Riverside house by Architecture Brio is partially embedded in a grassy hillock
This weekend residence by Architecture Brio is half-embedded in the bank of a river that winds its way through the foothills of the Western Ghats, a mountain range bordering India's western coast (+ slideshow).
Sitting just below the top of a hill, the 330-square-metre residence has a vegetated roof that disguises the bulk of the structure from the eastern approach.
But as the land slopes down to the river the house projects above ground – New Zealand studio Patterson Associates also took this half-embedded approach to a honeymoon retreat it designed for a remote peninsula.
Mumbai studio Architecture Brio named the project Riparian House after its riverside setting in Karjat, an area outside Mumbai that sits within the UNESCO-protected Western Ghats.
"From the top it seems to be an extension of the natural landscape, enhancing the under-statedness of the house," said studio co-founders Robert Verrijt and Shefali Balwani, who designed the roof as a continuation of the steeply sloping terrain to provide an extra usable area for the family.
The grassy roof provides an elevated vantage point to take in views of the landscape, with the Irshalgad hill fortress visible to the north.
But the green roof, which is planted with drought-resistant grasses, also serves as an insulating layer to help keep the house cool during the hot summer months.
Steps cut into huge boulders lead down from the roof into a sunken courtyard bracketed by limestone walls.
Bedrooms for children and guests are set alongside a kitchen, staff room and the courtyard in this subterranean portion of the plan, while a master bedroom and bathroom are placed by an open-plan lounge and dining area facing the river.
"The experience of being inside the earth is enhanced through the stone boulders which were discovered during the excavation process and retain the earth," said the architects.
While the construction of the house is largely masked at the rear, the blocks of limestone that form the property's walls can be seen on its exposed side. The architects chose this material to "make the house seem to rise out of the ground".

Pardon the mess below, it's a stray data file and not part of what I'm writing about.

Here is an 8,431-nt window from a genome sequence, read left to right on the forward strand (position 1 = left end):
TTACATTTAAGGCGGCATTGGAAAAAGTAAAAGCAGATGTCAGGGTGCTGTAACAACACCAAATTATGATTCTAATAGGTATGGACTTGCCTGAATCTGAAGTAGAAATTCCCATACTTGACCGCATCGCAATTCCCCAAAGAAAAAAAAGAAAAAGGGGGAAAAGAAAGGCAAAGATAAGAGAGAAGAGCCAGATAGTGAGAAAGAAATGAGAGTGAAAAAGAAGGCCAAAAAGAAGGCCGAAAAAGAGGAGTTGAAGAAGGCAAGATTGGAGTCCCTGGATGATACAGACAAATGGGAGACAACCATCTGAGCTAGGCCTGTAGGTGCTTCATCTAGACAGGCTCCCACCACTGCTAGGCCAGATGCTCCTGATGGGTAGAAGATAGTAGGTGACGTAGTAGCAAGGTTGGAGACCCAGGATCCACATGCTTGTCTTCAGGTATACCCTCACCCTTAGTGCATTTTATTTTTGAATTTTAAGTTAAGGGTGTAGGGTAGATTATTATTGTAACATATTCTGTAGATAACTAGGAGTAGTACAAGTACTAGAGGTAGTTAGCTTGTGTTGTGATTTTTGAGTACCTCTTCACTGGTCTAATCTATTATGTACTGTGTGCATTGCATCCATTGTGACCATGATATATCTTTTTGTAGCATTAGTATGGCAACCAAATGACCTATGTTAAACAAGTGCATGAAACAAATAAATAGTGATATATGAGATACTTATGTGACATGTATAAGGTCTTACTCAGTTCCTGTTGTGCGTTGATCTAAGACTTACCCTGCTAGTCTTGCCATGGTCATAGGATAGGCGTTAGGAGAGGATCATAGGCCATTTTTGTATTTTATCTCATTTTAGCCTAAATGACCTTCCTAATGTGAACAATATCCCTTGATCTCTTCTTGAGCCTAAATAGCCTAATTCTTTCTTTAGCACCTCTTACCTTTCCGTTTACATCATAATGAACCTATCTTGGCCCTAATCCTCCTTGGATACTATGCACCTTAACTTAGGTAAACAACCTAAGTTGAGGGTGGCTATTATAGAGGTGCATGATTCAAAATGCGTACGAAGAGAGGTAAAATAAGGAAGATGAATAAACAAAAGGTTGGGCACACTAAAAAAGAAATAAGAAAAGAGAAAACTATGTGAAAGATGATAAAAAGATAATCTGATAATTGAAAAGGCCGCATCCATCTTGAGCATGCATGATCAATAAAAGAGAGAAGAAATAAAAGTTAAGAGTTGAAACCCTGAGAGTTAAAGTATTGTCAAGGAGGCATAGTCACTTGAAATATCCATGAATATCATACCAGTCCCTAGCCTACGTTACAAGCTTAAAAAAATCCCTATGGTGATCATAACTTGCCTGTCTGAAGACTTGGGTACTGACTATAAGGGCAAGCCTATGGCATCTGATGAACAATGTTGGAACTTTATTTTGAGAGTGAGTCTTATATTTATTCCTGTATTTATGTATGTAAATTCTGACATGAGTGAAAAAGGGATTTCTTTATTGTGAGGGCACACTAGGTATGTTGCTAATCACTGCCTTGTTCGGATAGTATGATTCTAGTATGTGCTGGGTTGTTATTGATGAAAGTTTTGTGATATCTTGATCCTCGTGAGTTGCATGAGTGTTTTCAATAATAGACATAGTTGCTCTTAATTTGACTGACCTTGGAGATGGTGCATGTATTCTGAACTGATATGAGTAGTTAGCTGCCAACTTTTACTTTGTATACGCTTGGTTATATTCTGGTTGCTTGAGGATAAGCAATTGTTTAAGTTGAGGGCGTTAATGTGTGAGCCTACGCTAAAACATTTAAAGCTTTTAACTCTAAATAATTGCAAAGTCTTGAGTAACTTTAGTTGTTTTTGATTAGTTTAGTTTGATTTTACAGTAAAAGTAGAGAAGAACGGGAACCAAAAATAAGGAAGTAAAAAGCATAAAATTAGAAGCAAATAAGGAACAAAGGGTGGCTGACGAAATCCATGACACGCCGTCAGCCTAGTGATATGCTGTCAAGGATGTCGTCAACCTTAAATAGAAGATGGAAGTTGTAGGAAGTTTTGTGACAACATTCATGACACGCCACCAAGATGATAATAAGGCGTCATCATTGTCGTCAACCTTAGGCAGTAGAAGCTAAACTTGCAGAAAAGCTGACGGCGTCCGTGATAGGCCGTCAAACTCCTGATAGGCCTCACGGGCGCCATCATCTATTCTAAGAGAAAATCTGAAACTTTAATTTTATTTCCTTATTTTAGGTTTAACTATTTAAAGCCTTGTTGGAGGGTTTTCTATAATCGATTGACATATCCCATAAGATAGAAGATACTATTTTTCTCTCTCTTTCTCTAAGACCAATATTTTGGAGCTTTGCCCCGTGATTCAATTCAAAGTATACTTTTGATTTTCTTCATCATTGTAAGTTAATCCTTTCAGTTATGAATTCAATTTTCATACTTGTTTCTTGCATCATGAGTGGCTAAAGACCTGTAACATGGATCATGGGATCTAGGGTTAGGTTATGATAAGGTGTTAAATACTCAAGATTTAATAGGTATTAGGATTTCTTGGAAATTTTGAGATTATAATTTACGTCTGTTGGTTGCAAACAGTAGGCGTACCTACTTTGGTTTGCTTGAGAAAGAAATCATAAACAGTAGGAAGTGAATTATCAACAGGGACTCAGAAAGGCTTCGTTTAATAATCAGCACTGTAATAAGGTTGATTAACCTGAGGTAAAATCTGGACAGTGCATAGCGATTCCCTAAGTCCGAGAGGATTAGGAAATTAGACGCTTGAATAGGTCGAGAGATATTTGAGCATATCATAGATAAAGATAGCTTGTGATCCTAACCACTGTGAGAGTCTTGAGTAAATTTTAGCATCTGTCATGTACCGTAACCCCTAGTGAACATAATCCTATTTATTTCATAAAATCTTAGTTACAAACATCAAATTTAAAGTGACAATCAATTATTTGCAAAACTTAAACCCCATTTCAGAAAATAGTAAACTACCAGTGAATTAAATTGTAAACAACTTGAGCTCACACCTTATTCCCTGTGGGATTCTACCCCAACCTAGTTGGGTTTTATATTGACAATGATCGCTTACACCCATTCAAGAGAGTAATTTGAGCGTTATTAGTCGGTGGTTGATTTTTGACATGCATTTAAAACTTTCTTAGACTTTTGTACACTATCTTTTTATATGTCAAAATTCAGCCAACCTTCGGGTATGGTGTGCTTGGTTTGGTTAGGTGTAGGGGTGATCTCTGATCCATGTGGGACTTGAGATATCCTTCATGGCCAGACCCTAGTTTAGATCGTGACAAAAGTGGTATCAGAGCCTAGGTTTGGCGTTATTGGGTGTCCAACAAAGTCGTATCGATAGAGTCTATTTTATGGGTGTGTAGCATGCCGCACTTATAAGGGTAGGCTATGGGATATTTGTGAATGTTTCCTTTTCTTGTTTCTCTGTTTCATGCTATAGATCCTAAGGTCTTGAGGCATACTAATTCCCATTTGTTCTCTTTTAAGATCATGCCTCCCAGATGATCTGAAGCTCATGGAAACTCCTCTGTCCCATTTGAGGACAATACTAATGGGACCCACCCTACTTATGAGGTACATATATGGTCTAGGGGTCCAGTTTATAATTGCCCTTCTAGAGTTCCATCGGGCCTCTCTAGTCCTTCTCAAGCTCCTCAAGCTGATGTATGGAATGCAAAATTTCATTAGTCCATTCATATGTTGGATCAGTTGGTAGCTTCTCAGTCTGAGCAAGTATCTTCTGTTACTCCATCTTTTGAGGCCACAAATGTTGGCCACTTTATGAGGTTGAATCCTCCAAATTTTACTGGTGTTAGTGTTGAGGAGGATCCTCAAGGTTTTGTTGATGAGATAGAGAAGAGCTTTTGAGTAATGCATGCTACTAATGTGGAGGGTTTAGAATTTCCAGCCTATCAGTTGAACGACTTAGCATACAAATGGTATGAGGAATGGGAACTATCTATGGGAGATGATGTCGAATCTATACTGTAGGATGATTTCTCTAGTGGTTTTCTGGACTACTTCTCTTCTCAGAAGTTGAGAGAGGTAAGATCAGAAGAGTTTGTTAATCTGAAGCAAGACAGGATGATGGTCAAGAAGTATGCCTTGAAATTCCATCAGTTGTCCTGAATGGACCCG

Windows with gridded steel frames open from the master bedroom and living space onto a wooden veranda.
The veranda wraps three sides of the house and is screened by rows of bamboo canes, which are set at close intervals to provide partial shade and privacy without obstructing views to the river and mountains.
Steps lead down from this terrace to a small plunge pool that is surrounded by stone walls and extends out towards the river.
"The bamboo enclosure creates a dialogue between the interior and the dramatically changing landscape," said Balwani and Verrijt.
"The screen of bamboo creates an ever-changing pattern of light and shadow throughout the seasons and times of the day, making the building a 'sensor' of light," they added.
Inside, the rooms are decorated with patterned stone floors that range from a monochrome harlequin arrangement in the kitchen to a subtle all-brown herringbone motif in the bathroom.
Architecture Brio, which was set up by Verrijt and Balwani in 2006, has also designed a concrete house that spans a meandering river near the town of Alibag.
Architects: Architecture Brio
Design Team: Robert Verrijt, Shefali Balwani, Sahil Deshpande, Shuba Shekar, Prajakta Gawde
Structural design: Girish Wadhwa, Vijay K Patil
Landscape design: Architecture Brio
Contractor: Raj Construction